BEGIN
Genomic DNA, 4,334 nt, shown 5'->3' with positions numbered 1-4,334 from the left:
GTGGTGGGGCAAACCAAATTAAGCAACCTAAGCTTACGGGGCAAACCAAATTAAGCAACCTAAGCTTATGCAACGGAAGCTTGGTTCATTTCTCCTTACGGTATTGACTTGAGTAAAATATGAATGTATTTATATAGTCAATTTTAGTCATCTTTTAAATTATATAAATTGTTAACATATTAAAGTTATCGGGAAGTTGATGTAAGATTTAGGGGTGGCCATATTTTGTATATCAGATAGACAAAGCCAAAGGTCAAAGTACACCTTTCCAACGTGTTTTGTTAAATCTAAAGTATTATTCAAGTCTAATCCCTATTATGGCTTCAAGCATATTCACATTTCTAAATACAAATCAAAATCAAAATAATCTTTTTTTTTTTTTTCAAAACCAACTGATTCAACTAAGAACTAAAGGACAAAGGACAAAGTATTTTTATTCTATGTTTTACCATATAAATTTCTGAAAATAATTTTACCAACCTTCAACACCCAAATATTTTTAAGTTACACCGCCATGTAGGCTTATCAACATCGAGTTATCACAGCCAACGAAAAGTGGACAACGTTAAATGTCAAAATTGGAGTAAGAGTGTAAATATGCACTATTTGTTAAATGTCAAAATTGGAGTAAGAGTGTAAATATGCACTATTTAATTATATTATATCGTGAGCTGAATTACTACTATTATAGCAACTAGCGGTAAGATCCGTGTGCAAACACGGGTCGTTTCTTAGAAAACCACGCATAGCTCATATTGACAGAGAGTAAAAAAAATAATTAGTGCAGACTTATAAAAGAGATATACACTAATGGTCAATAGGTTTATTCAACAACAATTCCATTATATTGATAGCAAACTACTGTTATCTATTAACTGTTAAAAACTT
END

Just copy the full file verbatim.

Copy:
Genomic DNA, 4,334 nt, shown 5'->3' with positions numbered 1-4,334 from the left:
GTGGTGGGGCAAACCAAATTAAGCAACCTAAGCTTACGGGGCAAACCAAATTAAGCAACCTAAGCTTATGCAACGGAAGCTTGGTTCATTTCTCCTTACGGTATTGACTTGAGTAAAATATGAATGTATTTATATAGTCAATTTTAGTCATCTTTTAAATTATATAAATTGTTAACATATTAAAGTTATCGGGAAGTTGATGTAAGATTTAGGGGTGGCCATATTTTGTATATCAGATAGACAAAGCCAAAGGTCAAAGTACACCTTTCCAACGTGTTTTGTTAAATCTAAAGTATTATTCAAGTCTAATCCCTATTATGGCTTCAAGCATATTCACATTTCTAAATACAAATCAAAATCAAAATAATCTTTTTTTTTTTTTTCAAAACCAACTGATTCAACTAAGAACTAAAGGACAAAGGACAAAGTATTTTTATTCTATGTTTTACCATATAAATTTCTGAAAATAATTTTACCAACCTTCAACACCCAAATATTTTTAAGTTACACCGCCATGTAGGCTTATCAACATCGAGTTATCACAGCCAACGAAAAGTGGACAACGTTAAATGTCAAAATTGGAGTAAGAGTGTAAATATGCACTATTTGTTAAATGTCAAAATTGGAGTAAGAGTGTAAATATGCACTATTTAATTATATTATATCGTGAGCTGAATTACTACTATTATAGCAACTAGCGGTAAGATCCGTGTGCAAACACGGGTCGTTTCTTAGAAAACCACGCATAGCTCATATTGACAGAGAGTAAAAAAAATAATTAGTGCAGACTTATAAAAGAGATATACACTAATGGTCAATAGGTTTATTCAACAACAATTCCATTATATTGATAGCAAACTACTGTTATCTATTAACTGTTAAAAACTT